Are supermarkets price gouging?

Figures out this week confirm what we have suspected for at least the past 12 months. Supermarket prices aren’t going up because of inflation, supermarket prices are going up because the two big chains are greedy.

All those locked and dropped prices supposedly to help everyone who was ‘doing it tough’ were camouflaging the fact that they were steadily increasing the prices everywhere else.

It’s not just supermarkets though, it seems to be a problem across the world. So much so it’s coined a new word – ‘greedflation’.

The Guardian reported this week that the investment bank UBS found Australian grocery prices had increased by an average of 9.6 per cent in the 12 months to April.

Australia’s inflation rate is 3.85 per cent, and that’s after several increases.

The UBS Evidence Lab tracked more than 60,000 prices online between the two big chains monthly and found Coles’ prices jumped 10.5 per cent over the year. Woolworths was a bit better with a 8.7 per cent increase over the year. However, if you had taken the figures from March, it was 9.7 per cent.

Not surprisingly, Coles said in a statement the UBS analysis was “not accurate”.

“Our official inflation figure was reported significantly lower at 6.2 per cent,” a Coles spokesperson said. 

Woolworths said it was paying higher prices to suppliers, which was driving higher food prices. I would have loved them to name some of these suppliers.

Time to buy shares in supermarket chains.

This week’s best deals


Sensible: Pet sale! Sadly, no actual puppies but a few pet food bargains. Supercoat Smart Blend Dry Dog Food, selected varieties, $13, My Dog Wet Dog Food, 6x100g varieties, $6.50 and Purina Felix Wet Cat Food, 12x85g selected varieties $8.50. If only I had a pet.

Indulgence: Continental Cup-A-Soup varieties, two for $2.80, save $3.40. Handy to have in the cupboard when you want a salty snack on a cold day.

See the catalogue here.


Sensible: Whistling Butcher Chunky Cheese and Bacon Sausages, $5.99. Well, that’s three of my favourite words together, bacon, cheese and sausages. Winter winner, not chicken dinner.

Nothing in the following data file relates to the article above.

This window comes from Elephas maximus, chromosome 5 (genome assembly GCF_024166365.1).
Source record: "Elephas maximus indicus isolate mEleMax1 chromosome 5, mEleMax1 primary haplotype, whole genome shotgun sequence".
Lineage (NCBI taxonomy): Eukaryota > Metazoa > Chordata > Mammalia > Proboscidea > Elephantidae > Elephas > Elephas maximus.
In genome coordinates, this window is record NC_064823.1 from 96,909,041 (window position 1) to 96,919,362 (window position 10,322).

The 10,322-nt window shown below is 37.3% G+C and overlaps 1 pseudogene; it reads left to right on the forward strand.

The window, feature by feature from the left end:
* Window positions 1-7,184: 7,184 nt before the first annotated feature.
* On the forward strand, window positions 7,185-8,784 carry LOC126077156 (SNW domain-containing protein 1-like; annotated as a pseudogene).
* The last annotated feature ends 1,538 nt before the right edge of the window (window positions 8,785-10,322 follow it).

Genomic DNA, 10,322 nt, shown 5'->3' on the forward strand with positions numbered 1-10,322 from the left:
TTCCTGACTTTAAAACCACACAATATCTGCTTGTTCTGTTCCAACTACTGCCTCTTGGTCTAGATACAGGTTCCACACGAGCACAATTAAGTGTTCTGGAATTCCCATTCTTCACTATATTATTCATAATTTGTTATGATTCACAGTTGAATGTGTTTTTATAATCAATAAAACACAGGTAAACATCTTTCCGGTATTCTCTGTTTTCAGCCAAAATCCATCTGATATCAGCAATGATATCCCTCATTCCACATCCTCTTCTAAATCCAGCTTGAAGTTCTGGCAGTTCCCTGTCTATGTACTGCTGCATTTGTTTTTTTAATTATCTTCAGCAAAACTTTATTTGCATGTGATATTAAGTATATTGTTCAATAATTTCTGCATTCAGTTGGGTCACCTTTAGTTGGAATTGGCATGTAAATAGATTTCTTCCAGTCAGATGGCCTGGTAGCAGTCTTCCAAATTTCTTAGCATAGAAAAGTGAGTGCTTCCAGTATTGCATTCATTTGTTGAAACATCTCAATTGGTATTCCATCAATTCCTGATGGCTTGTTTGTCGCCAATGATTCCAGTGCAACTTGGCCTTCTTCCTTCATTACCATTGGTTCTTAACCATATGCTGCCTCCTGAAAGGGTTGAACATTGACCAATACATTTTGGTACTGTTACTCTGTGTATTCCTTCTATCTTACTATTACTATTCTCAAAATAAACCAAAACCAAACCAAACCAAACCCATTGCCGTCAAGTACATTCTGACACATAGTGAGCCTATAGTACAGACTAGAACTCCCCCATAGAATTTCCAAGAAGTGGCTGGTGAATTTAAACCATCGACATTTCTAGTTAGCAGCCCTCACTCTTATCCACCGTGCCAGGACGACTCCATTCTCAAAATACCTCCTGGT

Indulgence: Bakers Life Spiced Fruit Buns, $3.69. You may also know these ‘spiced fruit buns’ as hot cross buns. I am very much enjoying how retailers are just carrying on selling them after Easter. Why can’t we have delicious buns all year? I love a delicious bun.

See the catalogue here.


Sensible: Woolworths roasted and salted cashews and macadamias, $9, save $3. I love how nuts have come down in price so much. Once only a Christmas indulgence, now they are a snack staple. Packed full of protein, they fill you up quick smart. 

Indulgence: Toni & Guy purple shampoo and conditioner, half price $15 each. Still not cheap, but great for all the silver foxes out there. The purple tones cancel out any brassy yellow you may be harbouring. 

See the catalogue here.


Sensible: Black seedless grapes, $3.90. We are probably seeing the last of the fresh Australian grape season so get in while you can. Strictly weird varieties and overseas offerings from here on in.

Indulgence: Coles Australian Lamb Half Leg Roast, $12/kg. Remember when lamb was affordable and we ate it every week? Yeah, the good old days. Anyway, you can get something close to that with a half leg – just a half, mind you – at a fairly reasonable price. A lot of that is bone, of course, but you can’t have everything.

See the catalogue here.

Have you cut back your shopping because of price increases? What do you think is the answer to increasing prices? Why not share your opinion in the comments section below?

Also read: Are baby boomers making inflation worse?

Jan Fisher
Jan Fisher
Accomplished journalist, feature writer and sub-editor with impressive knowledge of the retirement landscape, including retirement income, issues that affect Australians planning and living in retirement, and answering YLC members' Age Pension and Centrelink questions. She has also developed a passion for travel and lifestyle writing and is fast becoming a supermarket savings 'guru'.


  1. They are enjoying their lower prices as per their financial statements.
    It’s called “profitinflation”.
    My example is a Package of 12 No sugar Coke small bottles, last week $11 this week $17.

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